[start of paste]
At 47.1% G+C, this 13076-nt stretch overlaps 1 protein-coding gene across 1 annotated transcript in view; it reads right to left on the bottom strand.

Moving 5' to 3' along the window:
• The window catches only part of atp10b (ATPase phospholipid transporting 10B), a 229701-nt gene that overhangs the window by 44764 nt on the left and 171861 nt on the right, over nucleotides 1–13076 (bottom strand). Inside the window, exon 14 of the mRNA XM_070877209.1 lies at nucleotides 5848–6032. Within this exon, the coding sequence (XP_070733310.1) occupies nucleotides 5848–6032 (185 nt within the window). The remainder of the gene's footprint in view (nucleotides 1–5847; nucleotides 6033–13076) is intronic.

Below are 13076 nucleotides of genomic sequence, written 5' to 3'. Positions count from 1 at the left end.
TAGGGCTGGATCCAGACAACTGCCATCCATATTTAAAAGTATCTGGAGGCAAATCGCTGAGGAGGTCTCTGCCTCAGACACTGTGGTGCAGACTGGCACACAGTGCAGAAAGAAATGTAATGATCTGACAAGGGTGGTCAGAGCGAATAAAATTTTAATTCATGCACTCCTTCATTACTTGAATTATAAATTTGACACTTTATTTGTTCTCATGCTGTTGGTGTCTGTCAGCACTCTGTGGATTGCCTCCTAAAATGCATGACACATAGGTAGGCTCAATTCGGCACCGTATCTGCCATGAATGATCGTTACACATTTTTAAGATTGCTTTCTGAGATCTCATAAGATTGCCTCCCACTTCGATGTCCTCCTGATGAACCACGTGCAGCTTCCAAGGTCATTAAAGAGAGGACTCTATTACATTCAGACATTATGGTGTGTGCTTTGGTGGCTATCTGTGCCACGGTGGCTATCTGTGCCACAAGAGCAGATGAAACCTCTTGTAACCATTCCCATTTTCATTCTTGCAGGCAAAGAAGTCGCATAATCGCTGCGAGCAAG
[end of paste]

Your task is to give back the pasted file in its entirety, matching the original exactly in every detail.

At 47.1% G+C, this 13076-nt stretch overlaps 1 protein-coding gene across 1 annotated transcript in view; it reads right to left on the bottom strand.

Moving 5' to 3' along the window:
• The window catches only part of atp10b (ATPase phospholipid transporting 10B), a 229701-nt gene that overhangs the window by 44764 nt on the left and 171861 nt on the right, over nucleotides 1–13076 (bottom strand). Inside the window, exon 14 of the mRNA XM_070877209.1 lies at nucleotides 5848–6032. Within this exon, the coding sequence (XP_070733310.1) occupies nucleotides 5848–6032 (185 nt within the window). The remainder of the gene's footprint in view (nucleotides 1–5847; nucleotides 6033–13076) is intronic.

Below are 13076 nucleotides of genomic sequence, written 5' to 3'. Positions count from 1 at the left end.
TAGGGCTGGATCCAGACAACTGCCATCCATATTTAAAAGTATCTGGAGGCAAATCGCTGAGGAGGTCTCTGCCTCAGACACTGTGGTGCAGACTGGCACACAGTGCAGAAAGAAATGTAATGATCTGACAAGGGTGGTCAGAGCGAATAAAATTTTAATTCATGCACTCCTTCATTACTTGAATTATAAATTTGACACTTTATTTGTTCTCATGCTGTTGGTGTCTGTCAGCACTCTGTGGATTGCCTCCTAAAATGCATGACACATAGGTAGGCTCAATTCGGCACCGTATCTGCCATGAATGATCGTTACACATTTTTAAGATTGCTTTCTGAGATCTCATAAGATTGCCTCCCACTTCGATGTCCTCCTGATGAACCACGTGCAGCTTCCAAGGTCATTAAAGAGAGGACTCTATTACATTCAGACATTATGGTGTGTGCTTTGGTGGCTATCTGTGCCACGGTGGCTATCTGTGCCACAAGAGCAGATGAAACCTCTTGTAACCATTCCCATTTTCATTCTTGCAGGCAAAGAAGTCGCATAATCGCTGCGAGCAAG